"Everyday I'm on the radio, I'm in the newspapers, saying: 'Help your government,'" says Hamidi, who has had tax evaders thrown in jail until their families coughed up what he felt was owed.

An ambitious three-year plan to change all that is expected to be formally announced sometime in July. The CIDA-funded Governance and Development Support Project to Kandahar will be implemented by UN Habitat.

"People don't want to pay taxes because there are no services, but the city won't provide services because nobody pays taxes," says Abdul Baqi Popal, a UN Habitat senior program co-ordinator in Afghanistan. "The problem is a lack of trust between people and government - this will bridge that gap."

It starts with registering the unknown number of properties in the city and issuing land titles to the owners. Popal says when residents see their security of tenure, and the expected increase in property values, they will begin investing in their homes, resulting in job growth, and they will start taking greater interest in the governance of their community. That should pay political dividends in a city the remains a centre of conflict and insecurity due to an active insurgency.

"We want to deepen the process of governance," says Popal.

Neighbourhoods that have never seen government - up to 70 per cent of Kandahar City consists of "informal settlements" - will be able to tap into 90 community development councils that will give city residents a direct say in what priorities to tackle, whether water, roads, electricity or sanitation. These councils will be served by three municipal district offices which report to a "city development forum," a quasi-city council headed by the mayor.

With almost a third of the $22 million being invested in city water supply improvements, newly registered property owners will see tangible benefits coming from their municipality, which will help ease the sting of having to start paying property taxes.

"The conflict has meant you can't really have a normally functioning city," says Andrew Scyner, a CIDA development officer based in Kandahar who is working on the project. Kandahar gets almost all its current spending money from the central government and international donors, he says.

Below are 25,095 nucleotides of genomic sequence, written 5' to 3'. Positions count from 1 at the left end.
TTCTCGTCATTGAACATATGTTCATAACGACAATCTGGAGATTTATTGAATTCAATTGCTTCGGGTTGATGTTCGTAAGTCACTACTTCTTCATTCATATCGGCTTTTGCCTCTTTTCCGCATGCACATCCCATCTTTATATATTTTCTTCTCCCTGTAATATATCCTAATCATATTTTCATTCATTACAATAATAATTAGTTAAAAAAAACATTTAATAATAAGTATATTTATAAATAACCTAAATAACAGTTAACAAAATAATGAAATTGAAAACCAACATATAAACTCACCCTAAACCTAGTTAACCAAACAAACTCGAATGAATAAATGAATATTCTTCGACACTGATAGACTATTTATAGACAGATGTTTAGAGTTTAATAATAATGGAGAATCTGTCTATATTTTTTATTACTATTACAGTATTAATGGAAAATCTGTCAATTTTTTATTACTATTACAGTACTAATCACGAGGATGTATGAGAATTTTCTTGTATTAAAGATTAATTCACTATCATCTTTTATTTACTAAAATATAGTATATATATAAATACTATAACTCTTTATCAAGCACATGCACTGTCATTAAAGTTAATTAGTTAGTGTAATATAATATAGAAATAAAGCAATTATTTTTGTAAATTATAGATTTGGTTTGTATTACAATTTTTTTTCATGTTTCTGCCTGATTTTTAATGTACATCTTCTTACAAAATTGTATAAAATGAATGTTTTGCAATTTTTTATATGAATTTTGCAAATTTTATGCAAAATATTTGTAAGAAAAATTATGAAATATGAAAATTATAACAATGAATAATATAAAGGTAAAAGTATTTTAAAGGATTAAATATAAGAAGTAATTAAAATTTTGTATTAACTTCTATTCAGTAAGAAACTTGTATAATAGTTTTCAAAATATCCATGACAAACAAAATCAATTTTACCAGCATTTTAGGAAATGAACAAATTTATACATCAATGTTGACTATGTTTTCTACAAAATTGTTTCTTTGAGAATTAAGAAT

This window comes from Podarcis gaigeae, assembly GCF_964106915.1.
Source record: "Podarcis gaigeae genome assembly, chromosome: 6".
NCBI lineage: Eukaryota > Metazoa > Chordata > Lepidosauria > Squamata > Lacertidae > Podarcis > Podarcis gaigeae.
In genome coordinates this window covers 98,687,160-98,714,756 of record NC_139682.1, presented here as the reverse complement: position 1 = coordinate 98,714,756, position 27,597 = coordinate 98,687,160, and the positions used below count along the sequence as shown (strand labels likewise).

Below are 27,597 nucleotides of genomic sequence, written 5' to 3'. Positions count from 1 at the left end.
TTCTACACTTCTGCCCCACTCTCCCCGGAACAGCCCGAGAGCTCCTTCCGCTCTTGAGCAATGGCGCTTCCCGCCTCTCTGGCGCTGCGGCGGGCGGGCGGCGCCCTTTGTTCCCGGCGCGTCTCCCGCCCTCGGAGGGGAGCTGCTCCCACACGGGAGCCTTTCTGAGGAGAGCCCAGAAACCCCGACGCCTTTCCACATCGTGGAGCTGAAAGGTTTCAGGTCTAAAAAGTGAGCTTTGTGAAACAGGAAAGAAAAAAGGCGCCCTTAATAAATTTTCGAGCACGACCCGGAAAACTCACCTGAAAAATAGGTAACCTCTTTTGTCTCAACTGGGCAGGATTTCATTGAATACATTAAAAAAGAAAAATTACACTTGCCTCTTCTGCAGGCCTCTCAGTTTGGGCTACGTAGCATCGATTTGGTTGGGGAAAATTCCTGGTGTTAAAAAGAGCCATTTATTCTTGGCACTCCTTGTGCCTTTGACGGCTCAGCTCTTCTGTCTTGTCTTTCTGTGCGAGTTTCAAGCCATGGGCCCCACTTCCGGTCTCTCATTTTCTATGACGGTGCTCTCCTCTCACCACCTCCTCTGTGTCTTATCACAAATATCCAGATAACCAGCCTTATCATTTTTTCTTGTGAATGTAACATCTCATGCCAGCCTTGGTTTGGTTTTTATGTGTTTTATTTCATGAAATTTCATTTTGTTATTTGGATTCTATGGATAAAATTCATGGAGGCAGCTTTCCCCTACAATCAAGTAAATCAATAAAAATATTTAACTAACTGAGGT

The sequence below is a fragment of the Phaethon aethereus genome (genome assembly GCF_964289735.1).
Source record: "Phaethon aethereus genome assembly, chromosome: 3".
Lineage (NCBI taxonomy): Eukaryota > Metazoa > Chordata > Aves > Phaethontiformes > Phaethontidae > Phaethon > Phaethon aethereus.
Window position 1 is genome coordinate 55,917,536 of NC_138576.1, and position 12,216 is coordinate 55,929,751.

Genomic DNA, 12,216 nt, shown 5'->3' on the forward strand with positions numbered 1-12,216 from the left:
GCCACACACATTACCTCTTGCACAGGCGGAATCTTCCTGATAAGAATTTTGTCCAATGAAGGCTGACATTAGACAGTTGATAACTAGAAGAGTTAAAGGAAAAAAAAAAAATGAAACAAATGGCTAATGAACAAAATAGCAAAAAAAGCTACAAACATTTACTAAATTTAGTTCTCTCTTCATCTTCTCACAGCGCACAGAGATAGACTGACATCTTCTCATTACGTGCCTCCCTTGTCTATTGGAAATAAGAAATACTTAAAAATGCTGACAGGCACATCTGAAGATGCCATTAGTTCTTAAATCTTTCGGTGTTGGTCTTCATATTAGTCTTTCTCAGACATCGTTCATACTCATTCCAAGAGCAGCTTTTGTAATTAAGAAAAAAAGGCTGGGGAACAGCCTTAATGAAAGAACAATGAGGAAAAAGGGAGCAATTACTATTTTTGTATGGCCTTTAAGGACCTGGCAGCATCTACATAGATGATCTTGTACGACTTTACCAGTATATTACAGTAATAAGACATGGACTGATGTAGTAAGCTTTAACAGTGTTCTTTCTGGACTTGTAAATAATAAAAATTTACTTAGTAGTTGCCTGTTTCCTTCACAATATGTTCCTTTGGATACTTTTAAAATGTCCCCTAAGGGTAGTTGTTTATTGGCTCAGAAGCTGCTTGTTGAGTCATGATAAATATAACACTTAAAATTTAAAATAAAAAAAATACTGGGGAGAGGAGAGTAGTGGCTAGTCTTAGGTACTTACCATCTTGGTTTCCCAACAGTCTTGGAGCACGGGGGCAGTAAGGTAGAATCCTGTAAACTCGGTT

Hamidi, who spent his exile years as an accountant in Virginia, relishes the story of one well-connected shopkeeper he had jailed for refusing to pay property taxes and who then tried to have his friend the provincial governor intervene to get him out. Hamidi stood fast, and the governor sided with the mayor. The incredulous shopkeeper later asked around about the mayor.

"People were telling him, this mayor, he's crazy, he doesn't take bribes," Hamidi laughs in the recounting.

It's perhaps an indication of how strange things are in this corruption-rife country that common citizens who like Hamidi refer to him as "the Talib."

"For some things, yes, the people miss the Taliban. The Taliban got things done," says Hamidi, referring to the main insurgents Canadian soldiers are helping Afghan national security forces fight.

Coinciding with the pending start of the new program, Hamidi says he's busy organizing a lunch party for a hundred of the city's affluent residents who currently avoid paying any property taxes.

"He's pretty fearless," Scyner says of Hamidi: "Kandaharis look up to him as a decent, honest leader."
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US to probe alleged Chinese-made ammunition cover-up
June 25, 2008
WASHINGTON (AFP) — US and Albanian authorities announced probes Tuesday into allegations that the US ambassador to Albania concealed the Chinese origins of ammunition sent to supply Afghan security forces.

The US State Department said its inspector general would conduct a "thorough, fair and transparent" internal investigation of the matter.

Department spokesman Tom Casey said the ambassador, John Withers, "fully expects that the facts will exonerate him and his staff of any and all the allegations that are out there."

"I have absolutely no reason to believe that anything different than that will happen," Casey said.

Albanian authorities have questioned dozens of people over the affair.

"I am determined to uncover the truth," Albanian Attorney General Ina Rama said. "The investigations will continue and we are determined to follow every lead."

The allegations were made by House of Representatives Oversight and Government Reform Committee chairman Henry Waxman in a letter sent Monday to Secretary of State Condoleezza Rice that was published in several newspapers.